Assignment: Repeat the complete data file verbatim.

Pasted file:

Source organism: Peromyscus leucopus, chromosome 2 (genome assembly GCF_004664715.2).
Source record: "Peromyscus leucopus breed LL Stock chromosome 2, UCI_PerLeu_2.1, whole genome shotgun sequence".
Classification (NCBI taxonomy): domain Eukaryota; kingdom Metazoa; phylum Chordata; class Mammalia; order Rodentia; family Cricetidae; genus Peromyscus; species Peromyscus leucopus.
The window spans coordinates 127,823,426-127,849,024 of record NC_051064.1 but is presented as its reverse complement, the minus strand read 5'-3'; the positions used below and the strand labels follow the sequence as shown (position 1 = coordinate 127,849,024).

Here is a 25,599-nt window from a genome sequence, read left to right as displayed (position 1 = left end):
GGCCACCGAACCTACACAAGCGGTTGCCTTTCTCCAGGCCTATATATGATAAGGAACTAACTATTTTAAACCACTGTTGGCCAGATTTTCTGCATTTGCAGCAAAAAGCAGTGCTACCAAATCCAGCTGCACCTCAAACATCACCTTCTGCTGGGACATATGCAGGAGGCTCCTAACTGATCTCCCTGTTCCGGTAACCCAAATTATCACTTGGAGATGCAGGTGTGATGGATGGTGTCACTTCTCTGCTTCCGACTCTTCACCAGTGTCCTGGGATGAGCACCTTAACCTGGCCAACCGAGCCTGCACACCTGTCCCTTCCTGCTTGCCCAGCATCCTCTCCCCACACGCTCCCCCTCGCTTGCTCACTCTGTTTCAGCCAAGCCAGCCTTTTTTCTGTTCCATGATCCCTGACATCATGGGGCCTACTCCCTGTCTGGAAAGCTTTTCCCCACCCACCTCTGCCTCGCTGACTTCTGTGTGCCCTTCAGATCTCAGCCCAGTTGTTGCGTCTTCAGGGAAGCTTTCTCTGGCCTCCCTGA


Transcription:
Source organism: Peromyscus leucopus, chromosome 2 (genome assembly GCF_004664715.2).
Source record: "Peromyscus leucopus breed LL Stock chromosome 2, UCI_PerLeu_2.1, whole genome shotgun sequence".
Classification (NCBI taxonomy): domain Eukaryota; kingdom Metazoa; phylum Chordata; class Mammalia; order Rodentia; family Cricetidae; genus Peromyscus; species Peromyscus leucopus.
The window spans coordinates 127,823,426-127,849,024 of record NC_051064.1 but is presented as its reverse complement, the minus strand read 5'-3'; the positions used below and the strand labels follow the sequence as shown (position 1 = coordinate 127,849,024).

Here is a 25,599-nt window from a genome sequence, read left to right as displayed (position 1 = left end):
GGCCACCGAACCTACACAAGCGGTTGCCTTTCTCCAGGCCTATATATGATAAGGAACTAACTATTTTAAACCACTGTTGGCCAGATTTTCTGCATTTGCAGCAAAAAGCAGTGCTACCAAATCCAGCTGCACCTCAAACATCACCTTCTGCTGGGACATATGCAGGAGGCTCCTAACTGATCTCCCTGTTCCGGTAACCCAAATTATCACTTGGAGATGCAGGTGTGATGGATGGTGTCACTTCTCTGCTTCCGACTCTTCACCAGTGTCCTGGGATGAGCACCTTAACCTGGCCAACCGAGCCTGCACACCTGTCCCTTCCTGCTTGCCCAGCATCCTCTCCCCACACGCTCCCCCTCGCTTGCTCACTCTGTTTCAGCCAAGCCAGCCTTTTTTCTGTTCCATGATCCCTGACATCATGGGGCCTACTCCCTGTCTGGAAAGCTTTTCCCCACCCACCTCTGCCTCGCTGACTTCTGTGTGCCCTTCAGATCTCAGCCCAGTTGTTGCGTCTTCAGGGAAGCTTTCTCTGGCCTCCCTGA